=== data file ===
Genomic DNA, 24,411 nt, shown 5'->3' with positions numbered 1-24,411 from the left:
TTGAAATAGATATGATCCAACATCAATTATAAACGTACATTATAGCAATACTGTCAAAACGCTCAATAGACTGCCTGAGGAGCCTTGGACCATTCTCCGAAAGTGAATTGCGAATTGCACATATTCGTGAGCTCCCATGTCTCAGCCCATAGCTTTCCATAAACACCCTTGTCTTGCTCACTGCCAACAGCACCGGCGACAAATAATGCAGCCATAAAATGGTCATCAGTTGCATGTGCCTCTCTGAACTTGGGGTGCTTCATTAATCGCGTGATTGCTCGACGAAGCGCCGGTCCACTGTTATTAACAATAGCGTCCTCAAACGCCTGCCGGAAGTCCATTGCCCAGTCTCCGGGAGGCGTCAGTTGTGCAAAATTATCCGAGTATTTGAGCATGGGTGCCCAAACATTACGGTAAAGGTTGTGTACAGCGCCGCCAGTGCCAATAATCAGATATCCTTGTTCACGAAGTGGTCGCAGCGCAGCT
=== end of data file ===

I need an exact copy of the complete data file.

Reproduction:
Genomic DNA, 24,411 nt, shown 5'->3' with positions numbered 1-24,411 from the left:
TTGAAATAGATATGATCCAACATCAATTATAAACGTACATTATAGCAATACTGTCAAAACGCTCAATAGACTGCCTGAGGAGCCTTGGACCATTCTCCGAAAGTGAATTGCGAATTGCACATATTCGTGAGCTCCCATGTCTCAGCCCATAGCTTTCCATAAACACCCTTGTCTTGCTCACTGCCAACAGCACCGGCGACAAATAATGCAGCCATAAAATGGTCATCAGTTGCATGTGCCTCTCTGAACTTGGGGTGCTTCATTAATCGCGTGATTGCTCGACGAAGCGCCGGTCCACTGTTATTAACAATAGCGTCCTCAAACGCCTGCCGGAAGTCCATTGCCCAGTCTCCGGGAGGCGTCAGTTGTGCAAAATTATCCGAGTATTTGAGCATGGGTGCCCAAACATTACGGTAAAGGTTGTGTACAGCGCCGCCAGTGCCAATAATCAGATATCCTTGTTCACGAAGTGGTCGCAGCGCAGCT